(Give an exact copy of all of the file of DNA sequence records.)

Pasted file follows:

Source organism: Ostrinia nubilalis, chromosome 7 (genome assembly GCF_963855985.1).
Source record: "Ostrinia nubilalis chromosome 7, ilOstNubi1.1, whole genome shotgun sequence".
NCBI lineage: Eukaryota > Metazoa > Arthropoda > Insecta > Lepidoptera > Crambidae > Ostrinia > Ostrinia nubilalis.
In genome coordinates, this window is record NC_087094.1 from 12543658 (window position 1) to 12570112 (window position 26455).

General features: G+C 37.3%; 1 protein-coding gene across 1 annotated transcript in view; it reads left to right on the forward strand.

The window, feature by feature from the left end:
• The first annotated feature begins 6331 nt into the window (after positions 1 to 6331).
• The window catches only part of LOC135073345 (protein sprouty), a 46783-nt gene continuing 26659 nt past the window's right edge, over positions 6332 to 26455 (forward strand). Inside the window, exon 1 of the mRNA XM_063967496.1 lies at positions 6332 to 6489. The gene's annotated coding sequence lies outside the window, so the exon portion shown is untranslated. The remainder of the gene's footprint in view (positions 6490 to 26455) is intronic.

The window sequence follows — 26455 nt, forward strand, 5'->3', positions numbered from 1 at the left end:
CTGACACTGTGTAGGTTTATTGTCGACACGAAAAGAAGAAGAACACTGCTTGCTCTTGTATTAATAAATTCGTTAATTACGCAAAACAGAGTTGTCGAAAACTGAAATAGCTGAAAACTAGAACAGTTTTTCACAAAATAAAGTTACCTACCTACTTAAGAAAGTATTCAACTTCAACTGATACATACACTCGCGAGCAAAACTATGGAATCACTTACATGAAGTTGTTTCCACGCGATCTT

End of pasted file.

Source organism: Ostrinia nubilalis, chromosome 7 (genome assembly GCF_963855985.1).
Source record: "Ostrinia nubilalis chromosome 7, ilOstNubi1.1, whole genome shotgun sequence".
NCBI lineage: Eukaryota > Metazoa > Arthropoda > Insecta > Lepidoptera > Crambidae > Ostrinia > Ostrinia nubilalis.
In genome coordinates, this window is record NC_087094.1 from 12543658 (window position 1) to 12570112 (window position 26455).

General features: G+C 37.3%; 1 protein-coding gene across 1 annotated transcript in view; it reads left to right on the forward strand.

The window, feature by feature from the left end:
• The first annotated feature begins 6331 nt into the window (after positions 1 to 6331).
• The window catches only part of LOC135073345 (protein sprouty), a 46783-nt gene continuing 26659 nt past the window's right edge, over positions 6332 to 26455 (forward strand). Inside the window, exon 1 of the mRNA XM_063967496.1 lies at positions 6332 to 6489. The gene's annotated coding sequence lies outside the window, so the exon portion shown is untranslated. The remainder of the gene's footprint in view (positions 6490 to 26455) is intronic.

The window sequence follows — 26455 nt, forward strand, 5'->3', positions numbered from 1 at the left end:
CTGACACTGTGTAGGTTTATTGTCGACACGAAAAGAAGAAGAACACTGCTTGCTCTTGTATTAATAAATTCGTTAATTACGCAAAACAGAGTTGTCGAAAACTGAAATAGCTGAAAACTAGAACAGTTTTTCACAAAATAAAGTTACCTACCTACTTAAGAAAGTATTCAACTTCAACTGATACATACACTCGCGAGCAAAACTATGGAATCACTTACATGAAGTTGTTTCCACGCGATCTT